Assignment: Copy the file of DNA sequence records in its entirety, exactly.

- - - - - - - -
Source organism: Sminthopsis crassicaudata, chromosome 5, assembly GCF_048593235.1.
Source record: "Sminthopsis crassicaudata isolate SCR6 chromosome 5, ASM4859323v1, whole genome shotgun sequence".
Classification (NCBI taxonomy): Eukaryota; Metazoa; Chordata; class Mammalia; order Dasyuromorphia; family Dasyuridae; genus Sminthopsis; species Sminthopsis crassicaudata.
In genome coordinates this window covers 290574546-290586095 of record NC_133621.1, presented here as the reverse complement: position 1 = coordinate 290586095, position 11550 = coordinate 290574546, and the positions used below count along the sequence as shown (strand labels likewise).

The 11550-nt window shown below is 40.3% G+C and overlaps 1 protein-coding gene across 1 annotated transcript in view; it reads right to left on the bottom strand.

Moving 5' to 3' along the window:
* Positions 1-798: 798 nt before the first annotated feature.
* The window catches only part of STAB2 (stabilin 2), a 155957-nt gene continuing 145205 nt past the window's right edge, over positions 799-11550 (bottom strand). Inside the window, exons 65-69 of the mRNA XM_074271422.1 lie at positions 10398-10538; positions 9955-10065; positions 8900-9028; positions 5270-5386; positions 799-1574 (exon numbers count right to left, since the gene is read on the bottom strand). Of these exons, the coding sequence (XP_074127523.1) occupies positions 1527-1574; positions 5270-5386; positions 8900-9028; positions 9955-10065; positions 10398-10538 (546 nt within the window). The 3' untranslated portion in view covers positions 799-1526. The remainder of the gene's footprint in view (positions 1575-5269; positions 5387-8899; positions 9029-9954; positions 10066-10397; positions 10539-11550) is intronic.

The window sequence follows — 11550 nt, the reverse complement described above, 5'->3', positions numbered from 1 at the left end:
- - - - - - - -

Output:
Source organism: Sminthopsis crassicaudata, chromosome 5, assembly GCF_048593235.1.
Source record: "Sminthopsis crassicaudata isolate SCR6 chromosome 5, ASM4859323v1, whole genome shotgun sequence".
Classification (NCBI taxonomy): Eukaryota; Metazoa; Chordata; class Mammalia; order Dasyuromorphia; family Dasyuridae; genus Sminthopsis; species Sminthopsis crassicaudata.
In genome coordinates this window covers 290574546-290586095 of record NC_133621.1, presented here as the reverse complement: position 1 = coordinate 290586095, position 11550 = coordinate 290574546, and the positions used below count along the sequence as shown (strand labels likewise).

The 11550-nt window shown below is 40.3% G+C and overlaps 1 protein-coding gene across 1 annotated transcript in view; it reads right to left on the bottom strand.

Moving 5' to 3' along the window:
* Positions 1-798: 798 nt before the first annotated feature.
* The window catches only part of STAB2 (stabilin 2), a 155957-nt gene continuing 145205 nt past the window's right edge, over positions 799-11550 (bottom strand). Inside the window, exons 65-69 of the mRNA XM_074271422.1 lie at positions 10398-10538; positions 9955-10065; positions 8900-9028; positions 5270-5386; positions 799-1574 (exon numbers count right to left, since the gene is read on the bottom strand). Of these exons, the coding sequence (XP_074127523.1) occupies positions 1527-1574; positions 5270-5386; positions 8900-9028; positions 9955-10065; positions 10398-10538 (546 nt within the window). The 3' untranslated portion in view covers positions 799-1526. The remainder of the gene's footprint in view (positions 1575-5269; positions 5387-8899; positions 9029-9954; positions 10066-10397; positions 10539-11550) is intronic.

The window sequence follows — 11550 nt, the reverse complement described above, 5'->3', positions numbered from 1 at the left end: